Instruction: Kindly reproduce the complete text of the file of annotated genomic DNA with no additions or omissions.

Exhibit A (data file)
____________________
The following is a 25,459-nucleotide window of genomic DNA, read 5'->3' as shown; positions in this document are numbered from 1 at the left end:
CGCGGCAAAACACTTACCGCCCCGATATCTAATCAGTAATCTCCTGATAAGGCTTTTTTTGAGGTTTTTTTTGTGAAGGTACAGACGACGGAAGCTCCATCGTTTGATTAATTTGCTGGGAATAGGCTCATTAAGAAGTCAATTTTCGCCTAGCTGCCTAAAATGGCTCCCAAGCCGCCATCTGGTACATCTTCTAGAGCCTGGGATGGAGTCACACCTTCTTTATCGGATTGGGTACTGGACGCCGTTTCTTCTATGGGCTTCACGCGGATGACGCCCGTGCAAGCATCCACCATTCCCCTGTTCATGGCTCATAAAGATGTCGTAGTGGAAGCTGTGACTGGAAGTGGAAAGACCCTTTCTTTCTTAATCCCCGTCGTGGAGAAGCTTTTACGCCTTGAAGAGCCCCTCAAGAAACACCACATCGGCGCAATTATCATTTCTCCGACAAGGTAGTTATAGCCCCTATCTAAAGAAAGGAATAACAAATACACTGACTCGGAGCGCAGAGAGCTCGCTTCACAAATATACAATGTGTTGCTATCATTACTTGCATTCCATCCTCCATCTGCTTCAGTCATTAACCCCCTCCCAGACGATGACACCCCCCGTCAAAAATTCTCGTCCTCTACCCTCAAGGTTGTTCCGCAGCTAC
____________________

The following is a 25,459-nucleotide window of genomic DNA, read 5'->3' as shown; positions in this document are numbered from 1 at the left end:
CGCGGCAAAACACTTACCGCCCCGATATCTAATCAGTAATCTCCTGATAAGGCTTTTTTTGAGGTTTTTTTTGTGAAGGTACAGACGACGGAAGCTCCATCGTTTGATTAATTTGCTGGGAATAGGCTCATTAAGAAGTCAATTTTCGCCTAGCTGCCTAAAATGGCTCCCAAGCCGCCATCTGGTACATCTTCTAGAGCCTGGGATGGAGTCACACCTTCTTTATCGGATTGGGTACTGGACGCCGTTTCTTCTATGGGCTTCACGCGGATGACGCCCGTGCAAGCATCCACCATTCCCCTGTTCATGGCTCATAAAGATGTCGTAGTGGAAGCTGTGACTGGAAGTGGAAAGACCCTTTCTTTCTTAATCCCCGTCGTGGAGAAGCTTTTACGCCTTGAAGAGCCCCTCAAGAAACACCACATCGGCGCAATTATCATTTCTCCGACAAGGTAGTTATAGCCCCTATCTAAAGAAAGGAATAACAAATACACTGACTCGGAGCGCAGAGAGCTCGCTTCACAAATATACAATGTGTTGCTATCATTACTTGCATTCCATCCTCCATCTGCTTCAGTCATTAACCCCCTCCCAGACGATGACACCCCCCGTCAAAAATTCTCGTCCTCTACCCTCAAGGTTGTTCCGCAGCTAC